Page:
|J BENNETT 1||13/12/2018 13:05:17|
|36 forum posts|
I have a newly acquired SX2P mill with an R8 spindle. I have obtained an R8 collet chuck as I already have a Vertex M3 Collet chuck with a full set of ER32 collets, which seem to be of reasonable quality. The M3 collet chuck was used quite successfully on my Warco Mini Mill which is now in pieces as part of a on-going CNC conversion. Hence the purchase of the SX2P.
In addition to a few HSS endmills and slot drills I have a set of three indexible milling cutters in 10, 12 and 16mm diameters all with 12mm shanks, so far unused.
The question is would I be better off holding these directly in a 12mm R8 Collet rather than in the collet chuck?
|Chris Trice||13/12/2018 13:20:38|
1362 forum posts
The R8 collet will technically give you superior results since it holds the cutters more rigidly (and a couple of recent threads suggest more consistently accurately) but assuming your chuck and ER collets are goodish quality, you might struggle to notice a difference.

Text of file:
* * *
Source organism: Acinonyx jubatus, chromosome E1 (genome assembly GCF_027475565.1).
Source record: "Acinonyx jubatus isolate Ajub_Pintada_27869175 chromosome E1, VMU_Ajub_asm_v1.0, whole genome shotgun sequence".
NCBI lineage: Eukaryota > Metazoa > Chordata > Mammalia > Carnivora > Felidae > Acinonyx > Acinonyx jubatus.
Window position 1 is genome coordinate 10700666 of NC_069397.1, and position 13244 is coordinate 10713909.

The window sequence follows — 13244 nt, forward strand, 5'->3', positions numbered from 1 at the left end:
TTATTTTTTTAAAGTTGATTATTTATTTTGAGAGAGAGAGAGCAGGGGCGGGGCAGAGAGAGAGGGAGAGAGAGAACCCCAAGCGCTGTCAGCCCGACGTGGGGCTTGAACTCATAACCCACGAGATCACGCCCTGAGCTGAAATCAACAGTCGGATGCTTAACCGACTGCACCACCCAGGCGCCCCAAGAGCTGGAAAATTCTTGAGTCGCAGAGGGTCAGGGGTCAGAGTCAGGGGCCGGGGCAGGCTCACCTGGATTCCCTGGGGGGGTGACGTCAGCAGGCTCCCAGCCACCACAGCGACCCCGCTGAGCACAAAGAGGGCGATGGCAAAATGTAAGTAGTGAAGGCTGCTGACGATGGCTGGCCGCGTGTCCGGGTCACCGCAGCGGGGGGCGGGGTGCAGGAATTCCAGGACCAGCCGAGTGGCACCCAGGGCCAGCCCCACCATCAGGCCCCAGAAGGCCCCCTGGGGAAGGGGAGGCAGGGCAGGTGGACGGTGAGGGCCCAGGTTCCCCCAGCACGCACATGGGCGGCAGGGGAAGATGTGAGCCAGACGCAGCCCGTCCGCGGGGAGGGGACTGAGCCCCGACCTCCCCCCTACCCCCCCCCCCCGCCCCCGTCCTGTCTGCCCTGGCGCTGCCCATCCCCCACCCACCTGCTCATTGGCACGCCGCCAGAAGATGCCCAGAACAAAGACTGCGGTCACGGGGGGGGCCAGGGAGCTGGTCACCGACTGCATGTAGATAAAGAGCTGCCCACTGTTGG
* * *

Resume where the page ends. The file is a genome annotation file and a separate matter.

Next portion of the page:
|Ron Laden||13/12/2018 13:47:56|
|1094 forum posts|
I dont have a collet chuck as yet just some R8 collets and I know some argue that the chucks take up space in the Z but I have found that there can be a down side to using just the collets. If the workpiece is not very high and is bolted straight to the table the tool is so low its difficult to see whats going on. Not so bad when you are using the vice or the work is taller but anything low level is partly hidden.
|John Reese||13/12/2018 21:13:36|
|742 forum posts|
Definitely get the collet chuck. You can hold drills and taps as well as end mills up to the capacity of the collet. It will be a much shorter setup than the Jacobs chuck so you will be able to drill or tap work that would not fit under the Jacobs.
|988 forum posts|
Indexables put them in the R8 collets direct and never look back, same with any cutter or tool.
|not done it yet||14/12/2018 12:12:06|
|3005 forum posts|
There are clearly differences in use, but I reckon CT is likely not far off the mark. Workpieces can (usually) be raised from the table by using parallels if one is visually challenged, while using direct collets, at times. As I see it, generally just needs thinking about before starting the job.